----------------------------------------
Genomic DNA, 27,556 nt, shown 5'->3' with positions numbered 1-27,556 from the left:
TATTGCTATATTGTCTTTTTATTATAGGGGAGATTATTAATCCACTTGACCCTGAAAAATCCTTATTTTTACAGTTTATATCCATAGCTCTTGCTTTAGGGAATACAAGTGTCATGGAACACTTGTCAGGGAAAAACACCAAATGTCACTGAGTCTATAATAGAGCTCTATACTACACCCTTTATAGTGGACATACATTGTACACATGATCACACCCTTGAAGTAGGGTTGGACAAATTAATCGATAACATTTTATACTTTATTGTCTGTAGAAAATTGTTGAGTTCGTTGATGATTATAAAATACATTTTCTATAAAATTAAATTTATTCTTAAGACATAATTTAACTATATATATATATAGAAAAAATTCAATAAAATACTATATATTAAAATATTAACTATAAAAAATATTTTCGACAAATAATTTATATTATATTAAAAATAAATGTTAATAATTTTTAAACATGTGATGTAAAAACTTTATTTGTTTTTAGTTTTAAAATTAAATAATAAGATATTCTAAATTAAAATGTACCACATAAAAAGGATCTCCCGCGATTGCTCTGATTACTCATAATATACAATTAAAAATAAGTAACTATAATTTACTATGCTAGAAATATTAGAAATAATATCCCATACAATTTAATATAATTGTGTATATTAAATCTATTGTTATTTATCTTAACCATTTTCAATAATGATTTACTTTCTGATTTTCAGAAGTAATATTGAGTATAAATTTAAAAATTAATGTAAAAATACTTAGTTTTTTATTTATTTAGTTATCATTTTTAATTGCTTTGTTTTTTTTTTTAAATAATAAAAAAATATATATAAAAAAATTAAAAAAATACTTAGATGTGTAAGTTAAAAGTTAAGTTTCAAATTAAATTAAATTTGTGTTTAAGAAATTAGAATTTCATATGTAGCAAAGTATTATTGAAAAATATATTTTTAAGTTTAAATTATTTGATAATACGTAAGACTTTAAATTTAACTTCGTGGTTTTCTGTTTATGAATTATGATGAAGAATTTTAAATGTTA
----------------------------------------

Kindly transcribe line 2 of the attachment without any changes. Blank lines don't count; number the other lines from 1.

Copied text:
TATTGCTATATTGTCTTTTTATTATAGGGGAGATTATTAATCCACTTGACCCTGAAAAATCCTTATTTTTACAGTTTATATCCATAGCTCTTGCTTTAGGGAATACAAGTGTCATGGAACACTTGTCAGGGAAAAACACCAAATGTCACTGAGTCTATAATAGAGCTCTATACTACACCCTTTATAGTGGACATACATTGTACACATGATCACACCCTTGAAGTAGGGTTGGACAAATTAATCGATAACATTTTATACTTTATTGTCTGTAGAAAATTGTTGAGTTCGTTGATGATTATAAAATACATTTTCTATAAAATTAAATTTATTCTTAAGACATAATTTAACTATATATATATATAGAAAAAATTCAATAAAATACTATATATTAAAATATTAACTATAAAAAATATTTTCGACAAATAATTTATATTATATTAAAAATAAATGTTAATAATTTTTAAACATGTGATGTAAAAACTTTATTTGTTTTTAGTTTTAAAATTAAATAATAAGATATTCTAAATTAAAATGTACCACATAAAAAGGATCTCCCGCGATTGCTCTGATTACTCATAATATACAATTAAAAATAAGTAACTATAATTTACTATGCTAGAAATATTAGAAATAATATCCCATACAATTTAATATAATTGTGTATATTAAATCTATTGTTATTTATCTTAACCATTTTCAATAATGATTTACTTTCTGATTTTCAGAAGTAATATTGAGTATAAATTTAAAAATTAATGTAAAAATACTTAGTTTTTTATTTATTTAGTTATCATTTTTAATTGCTTTGTTTTTTTTTTTAAATAATAAAAAAATATATATAAAAAAATTAAAAAAATACTTAGATGTGTAAGTTAAAAGTTAAGTTTCAAATTAAATTAAATTTGTGTTTAAGAAATTAGAATTTCATATGTAGCAAAGTATTATTGAAAAATATATTTTTAAGTTTAAATTATTTGATAATACGTAAGACTTTAAATTTAACTTCGTGGTTTTCTGTTTATGAATTATGATGAAGAATTTTAAATGTTA